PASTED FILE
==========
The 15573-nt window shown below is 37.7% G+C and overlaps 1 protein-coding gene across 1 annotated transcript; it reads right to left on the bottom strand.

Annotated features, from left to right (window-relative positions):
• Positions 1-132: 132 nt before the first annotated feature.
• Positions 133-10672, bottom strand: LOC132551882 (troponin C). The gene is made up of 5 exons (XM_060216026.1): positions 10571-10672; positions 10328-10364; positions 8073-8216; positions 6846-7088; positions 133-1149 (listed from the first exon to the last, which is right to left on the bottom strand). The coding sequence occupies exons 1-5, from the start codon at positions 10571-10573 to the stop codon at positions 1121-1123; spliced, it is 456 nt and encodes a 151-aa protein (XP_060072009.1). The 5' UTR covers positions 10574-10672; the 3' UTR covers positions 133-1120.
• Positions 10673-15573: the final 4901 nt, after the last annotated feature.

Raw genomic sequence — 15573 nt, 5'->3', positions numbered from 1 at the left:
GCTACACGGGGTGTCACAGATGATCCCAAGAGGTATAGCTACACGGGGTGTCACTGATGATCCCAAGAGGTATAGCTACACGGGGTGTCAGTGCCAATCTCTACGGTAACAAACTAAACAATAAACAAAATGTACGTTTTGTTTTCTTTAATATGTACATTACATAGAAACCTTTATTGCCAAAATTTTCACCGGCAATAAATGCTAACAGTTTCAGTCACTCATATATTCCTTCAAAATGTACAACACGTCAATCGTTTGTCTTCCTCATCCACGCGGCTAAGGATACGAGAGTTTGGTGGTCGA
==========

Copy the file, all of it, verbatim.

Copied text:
The 15573-nt window shown below is 37.7% G+C and overlaps 1 protein-coding gene across 1 annotated transcript; it reads right to left on the bottom strand.

Annotated features, from left to right (window-relative positions):
• Positions 1-132: 132 nt before the first annotated feature.
• Positions 133-10672, bottom strand: LOC132551882 (troponin C). The gene is made up of 5 exons (XM_060216026.1): positions 10571-10672; positions 10328-10364; positions 8073-8216; positions 6846-7088; positions 133-1149 (listed from the first exon to the last, which is right to left on the bottom strand). The coding sequence occupies exons 1-5, from the start codon at positions 10571-10573 to the stop codon at positions 1121-1123; spliced, it is 456 nt and encodes a 151-aa protein (XP_060072009.1). The 5' UTR covers positions 10574-10672; the 3' UTR covers positions 133-1120.
• Positions 10673-15573: the final 4901 nt, after the last annotated feature.

Raw genomic sequence — 15573 nt, 5'->3', positions numbered from 1 at the left:
GCTACACGGGGTGTCACAGATGATCCCAAGAGGTATAGCTACACGGGGTGTCACTGATGATCCCAAGAGGTATAGCTACACGGGGTGTCAGTGCCAATCTCTACGGTAACAAACTAAACAATAAACAAAATGTACGTTTTGTTTTCTTTAATATGTACATTACATAGAAACCTTTATTGCCAAAATTTTCACCGGCAATAAATGCTAACAGTTTCAGTCACTCATATATTCCTTCAAAATGTACAACACGTCAATCGTTTGTCTTCCTCATCCACGCGGCTAAGGATACGAGAGTTTGGTGGTCGA